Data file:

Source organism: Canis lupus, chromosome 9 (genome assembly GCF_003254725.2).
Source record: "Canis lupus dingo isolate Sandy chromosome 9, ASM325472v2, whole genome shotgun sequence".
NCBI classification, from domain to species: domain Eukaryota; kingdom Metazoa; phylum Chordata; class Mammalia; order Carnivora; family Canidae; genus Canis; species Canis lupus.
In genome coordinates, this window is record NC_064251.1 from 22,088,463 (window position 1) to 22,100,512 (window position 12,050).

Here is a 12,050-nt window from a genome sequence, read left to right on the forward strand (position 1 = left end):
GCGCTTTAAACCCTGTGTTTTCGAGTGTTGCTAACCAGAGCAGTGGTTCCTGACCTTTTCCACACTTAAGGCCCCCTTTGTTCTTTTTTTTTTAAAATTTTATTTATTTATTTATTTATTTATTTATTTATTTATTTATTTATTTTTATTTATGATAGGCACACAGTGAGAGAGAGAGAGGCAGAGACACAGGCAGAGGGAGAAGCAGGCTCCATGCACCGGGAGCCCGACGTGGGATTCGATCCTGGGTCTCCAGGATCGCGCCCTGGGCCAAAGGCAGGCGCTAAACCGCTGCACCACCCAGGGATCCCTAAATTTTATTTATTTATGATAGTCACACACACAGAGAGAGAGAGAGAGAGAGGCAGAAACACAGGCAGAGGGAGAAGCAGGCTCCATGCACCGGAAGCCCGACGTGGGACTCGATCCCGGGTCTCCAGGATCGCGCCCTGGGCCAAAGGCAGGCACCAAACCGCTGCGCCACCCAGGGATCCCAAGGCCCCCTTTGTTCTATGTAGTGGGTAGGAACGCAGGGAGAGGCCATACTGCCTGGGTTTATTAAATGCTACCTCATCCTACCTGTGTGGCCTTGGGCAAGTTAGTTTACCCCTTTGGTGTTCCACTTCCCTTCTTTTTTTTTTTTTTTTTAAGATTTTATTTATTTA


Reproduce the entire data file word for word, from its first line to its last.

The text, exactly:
Source organism: Canis lupus, chromosome 9 (genome assembly GCF_003254725.2).
Source record: "Canis lupus dingo isolate Sandy chromosome 9, ASM325472v2, whole genome shotgun sequence".
NCBI classification, from domain to species: domain Eukaryota; kingdom Metazoa; phylum Chordata; class Mammalia; order Carnivora; family Canidae; genus Canis; species Canis lupus.
In genome coordinates, this window is record NC_064251.1 from 22,088,463 (window position 1) to 22,100,512 (window position 12,050).

Here is a 12,050-nt window from a genome sequence, read left to right on the forward strand (position 1 = left end):
GCGCTTTAAACCCTGTGTTTTCGAGTGTTGCTAACCAGAGCAGTGGTTCCTGACCTTTTCCACACTTAAGGCCCCCTTTGTTCTTTTTTTTTTAAAATTTTATTTATTTATTTATTTATTTATTTATTTATTTATTTATTTATTTTTATTTATGATAGGCACACAGTGAGAGAGAGAGAGGCAGAGACACAGGCAGAGGGAGAAGCAGGCTCCATGCACCGGGAGCCCGACGTGGGATTCGATCCTGGGTCTCCAGGATCGCGCCCTGGGCCAAAGGCAGGCGCTAAACCGCTGCACCACCCAGGGATCCCTAAATTTTATTTATTTATGATAGTCACACACACAGAGAGAGAGAGAGAGAGAGGCAGAAACACAGGCAGAGGGAGAAGCAGGCTCCATGCACCGGAAGCCCGACGTGGGACTCGATCCCGGGTCTCCAGGATCGCGCCCTGGGCCAAAGGCAGGCACCAAACCGCTGCGCCACCCAGGGATCCCAAGGCCCCCTTTGTTCTATGTAGTGGGTAGGAACGCAGGGAGAGGCCATACTGCCTGGGTTTATTAAATGCTACCTCATCCTACCTGTGTGGCCTTGGGCAAGTTAGTTTACCCCTTTGGTGTTCCACTTCCCTTCTTTTTTTTTTTTTTTTTAAGATTTTATTTATTTA